What is the English way of life? For us English people living in England the answer is easy: just do what seems normal. Do what your friends do, if that seems normal. Or alternatively, just be yourself, because that might well feel normal too. But ask us to explain what it means to live in an English way, and we quickly get stuck.

We get some ideas through contact with people from other cultures. Or we can read books such as Watching the English, and get a slightly more objective view of ourselves. But some of the best people to ask would be English people living in other countries. If they are trying to preserve an English way of life, they will know exactly what that means. They will be able to tell you what the English way of life is.

So it is with Anglicanism. Possibly the biggest divide within global Anglicanism is between the Church of England and everyone else (with Welsh, Scottish and Irish Anglicanism somewhere in the middle). In England, to be Anglican is just a matter of doing what seems normal. As with Englishness, we in the Church of England would struggle to articulate what it means to be Anglican. After all, some in the Church of England just try to be normal, some try to be like the Catholics, and some try to do the opposite, focusing their attention on studying the Bible or on charismatic forms of worship (or both). We in England scratch our heads and wonder whether Anglicanism is even a thing. With such diversity, does it make any sense to talk about ‘the Anglican way’?

But as soon as we meet Anglicans from beyond the British Isles, they know exactly what it means to be Anglican. It is not a matter of simply doing what seems normal. In the rest of the world, being Anglican is definitely not normal. It is a way of being Christian that is quite distinctive, and different to what people are used to. Anglicans in the rest of the world are used to people asking them, ‘What’s an Anglican?’ And it’s a question they’re able to answer.

One example of this comes from the USA, and a book entitled The Anglican Way. Its author, Thomas McKenzie was born and raised as an Anglican, and is now a priest in the Anglican Church in North America (ACNA). For those who have been raised on a diet of simplistic English caricatures, that means he belongs to the extremist conservative fundamentalist schismatic breakaway strand of American Anglicanism. And that makes what follows even more interesting.

In his description of the Anglican way, McKenzie makes use of this:

Anglican Communion Compass Rose

That, my friends, is the logo of the Anglican Communion. (No, I didn’t know either, which might reflect the massive gap between the Church of England and the rest of the Anglican Communion.) The compass rose was chosen to symbolise the spread of the Anglican Communion to the whole world, with the cross of St George representing its origins, and the bishop’s mitre representing its episcopal oversight.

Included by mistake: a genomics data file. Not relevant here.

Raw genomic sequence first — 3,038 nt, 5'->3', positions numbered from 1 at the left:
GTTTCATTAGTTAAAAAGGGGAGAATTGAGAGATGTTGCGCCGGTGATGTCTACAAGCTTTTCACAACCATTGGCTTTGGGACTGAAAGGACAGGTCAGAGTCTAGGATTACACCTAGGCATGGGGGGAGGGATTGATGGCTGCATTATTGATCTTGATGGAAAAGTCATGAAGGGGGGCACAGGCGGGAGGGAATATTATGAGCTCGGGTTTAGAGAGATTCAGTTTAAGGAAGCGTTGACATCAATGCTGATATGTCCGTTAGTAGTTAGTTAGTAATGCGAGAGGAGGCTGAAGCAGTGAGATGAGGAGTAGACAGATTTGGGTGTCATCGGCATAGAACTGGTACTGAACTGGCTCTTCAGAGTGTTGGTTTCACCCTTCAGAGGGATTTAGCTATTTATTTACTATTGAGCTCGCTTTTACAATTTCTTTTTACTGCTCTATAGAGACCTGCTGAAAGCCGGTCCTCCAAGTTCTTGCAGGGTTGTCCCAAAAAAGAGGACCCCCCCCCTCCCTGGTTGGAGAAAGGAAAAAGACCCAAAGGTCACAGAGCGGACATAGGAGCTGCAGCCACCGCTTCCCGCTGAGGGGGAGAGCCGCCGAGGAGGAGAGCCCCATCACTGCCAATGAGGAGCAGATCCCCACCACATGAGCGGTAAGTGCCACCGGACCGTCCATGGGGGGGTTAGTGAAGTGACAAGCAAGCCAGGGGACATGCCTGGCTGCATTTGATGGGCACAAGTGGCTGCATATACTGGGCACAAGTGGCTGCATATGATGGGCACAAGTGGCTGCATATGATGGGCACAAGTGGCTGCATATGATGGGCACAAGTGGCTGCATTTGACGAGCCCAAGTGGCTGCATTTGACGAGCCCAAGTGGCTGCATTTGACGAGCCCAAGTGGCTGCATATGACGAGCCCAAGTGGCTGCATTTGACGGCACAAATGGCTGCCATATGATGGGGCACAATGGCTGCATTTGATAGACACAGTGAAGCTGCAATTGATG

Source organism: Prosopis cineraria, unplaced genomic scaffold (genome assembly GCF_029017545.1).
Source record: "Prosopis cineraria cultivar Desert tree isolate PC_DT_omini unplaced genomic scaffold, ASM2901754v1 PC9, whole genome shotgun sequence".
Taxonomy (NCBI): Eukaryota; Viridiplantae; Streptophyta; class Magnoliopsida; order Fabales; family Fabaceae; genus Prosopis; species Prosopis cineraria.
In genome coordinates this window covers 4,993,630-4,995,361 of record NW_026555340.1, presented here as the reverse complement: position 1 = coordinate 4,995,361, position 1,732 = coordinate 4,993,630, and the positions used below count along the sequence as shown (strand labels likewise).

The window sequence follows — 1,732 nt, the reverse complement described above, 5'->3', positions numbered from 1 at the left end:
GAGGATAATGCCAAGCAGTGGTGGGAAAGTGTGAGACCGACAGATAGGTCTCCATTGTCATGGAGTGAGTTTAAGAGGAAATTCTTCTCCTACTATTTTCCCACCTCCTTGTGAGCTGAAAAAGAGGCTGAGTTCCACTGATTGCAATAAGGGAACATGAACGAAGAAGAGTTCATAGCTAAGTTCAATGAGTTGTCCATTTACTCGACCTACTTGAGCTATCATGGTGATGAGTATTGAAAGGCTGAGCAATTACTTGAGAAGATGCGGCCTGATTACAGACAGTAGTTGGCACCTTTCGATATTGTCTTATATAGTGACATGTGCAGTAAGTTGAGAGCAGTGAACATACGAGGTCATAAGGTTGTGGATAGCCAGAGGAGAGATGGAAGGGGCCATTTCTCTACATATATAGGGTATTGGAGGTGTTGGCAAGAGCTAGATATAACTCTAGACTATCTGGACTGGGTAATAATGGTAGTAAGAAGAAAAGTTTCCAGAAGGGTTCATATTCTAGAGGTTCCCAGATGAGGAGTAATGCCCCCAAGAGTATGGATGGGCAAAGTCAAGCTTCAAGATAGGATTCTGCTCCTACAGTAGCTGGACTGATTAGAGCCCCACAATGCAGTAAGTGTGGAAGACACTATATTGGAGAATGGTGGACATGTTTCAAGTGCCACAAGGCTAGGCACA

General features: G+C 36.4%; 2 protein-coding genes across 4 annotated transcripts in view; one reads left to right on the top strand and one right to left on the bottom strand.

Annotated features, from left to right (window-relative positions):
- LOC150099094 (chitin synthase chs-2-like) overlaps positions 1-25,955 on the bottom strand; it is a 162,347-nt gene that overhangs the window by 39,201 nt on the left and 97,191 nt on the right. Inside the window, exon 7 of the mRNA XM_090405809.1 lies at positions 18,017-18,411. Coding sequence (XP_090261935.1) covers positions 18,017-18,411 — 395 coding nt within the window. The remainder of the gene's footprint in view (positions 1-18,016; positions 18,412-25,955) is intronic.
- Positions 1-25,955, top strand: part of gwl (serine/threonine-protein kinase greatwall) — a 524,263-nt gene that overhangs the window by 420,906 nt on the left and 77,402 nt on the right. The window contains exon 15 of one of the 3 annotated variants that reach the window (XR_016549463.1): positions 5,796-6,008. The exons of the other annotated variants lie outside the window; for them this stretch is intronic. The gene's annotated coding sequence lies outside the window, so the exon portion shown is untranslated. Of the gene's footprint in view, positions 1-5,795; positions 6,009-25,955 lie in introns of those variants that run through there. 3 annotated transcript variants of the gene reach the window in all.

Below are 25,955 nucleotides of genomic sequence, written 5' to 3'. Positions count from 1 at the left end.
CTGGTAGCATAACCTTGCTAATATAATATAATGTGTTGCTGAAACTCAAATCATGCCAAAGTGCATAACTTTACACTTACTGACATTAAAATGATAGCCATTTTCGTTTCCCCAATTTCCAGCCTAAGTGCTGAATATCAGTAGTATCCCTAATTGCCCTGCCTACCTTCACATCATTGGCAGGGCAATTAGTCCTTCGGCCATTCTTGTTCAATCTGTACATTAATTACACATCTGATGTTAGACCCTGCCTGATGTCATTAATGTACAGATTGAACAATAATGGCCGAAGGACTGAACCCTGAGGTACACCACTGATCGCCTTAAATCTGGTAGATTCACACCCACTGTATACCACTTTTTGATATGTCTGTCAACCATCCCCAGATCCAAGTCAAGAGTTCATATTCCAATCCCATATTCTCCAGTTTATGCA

Confession time: I haven’t read the book. But I have watched a series of talks related to the book. They are all good, but the first is most relevant to the question of what it means to be Anglican.

For McKenzie, the Anglican way is the middle way. It is a ‘both/and’ way, rather than an ‘either/or’ way. Within the bounds of Scripture – filtered through tradition (creeds, councils, the Articles, the Prayer Book, the Quadrilateral) and reason (the collective mind of the church today) – Anglicanism holds together things that are often treated as opposites.

Making use of the points of the compass, this means that:

  • W-to-E: the Anglican way is both personal and corporate. It is neither all about ‘me’ (the ‘evangelical’ end), nor all about ‘we’ (the ‘catholic’ end). Hence the emphasis in baptism falls both on the individual and on the church.
  • N-to-S: God is experienced by Anglicans as both distant and present. God is neither entirely out ‘there’ (the ‘orthodox’ end), nor is he entirely ‘here’ (the ‘charismatic’ end). There is both mystery and intimacy when we meet with God in worship.
  • NE-to-SW: Anglican engagement with the world is both contemplative and activist. Grace and works go hand in hand for Anglicans.
  • NW-to-SE: Anglicanism is both conservative and liberal. Anglicans are deeply committed to the past and to tradition, but also unafraid to allow freedom of thought or to ask difficult questions.

In short, Anglicans are committed to being radical about only one thing: the gospel of Jesus Christ. In everything else, they are committed to holding things together.

So why the ACNA? According to McKenzie, this has come about because the ‘official’ Anglican Church in the USA (The Episcopal Church) has moved so far towards the liberal extreme of the compass that is has become generally impossible for those who are more conservative to remain within it.

It’s astonishingly rare to hear anyone from the more conservative parts of the Church of England speak with warmth and enthusiasm about the breadth of Anglicanism. We are all so busy defending our corners that we have missed the very thing that, for many in the wider Anglican Communion, is the genius of Anglicanism. But maybe (OK, clearly) we have lost that commitment to the gospel that is necessary for all these apparent opposites to be held together. What is striking about the ACNA is that they appear to be utterly committed to the gospel and utterly committed to holding all these things together. In one sense the ACNA is not actually Anglican, but on this point they are considerably more Anglican even than the Church of England.

When someone has lived abroad for a long time and returns to their country, they often find that the country they knew and loved is no longer there. I suspect this would be the experience of many Anglicans from elsewhere in the Anglican Communion, on visiting the Church of England. Is the mother church of the Anglican Communion still Anglican?

Here’s the whole talk: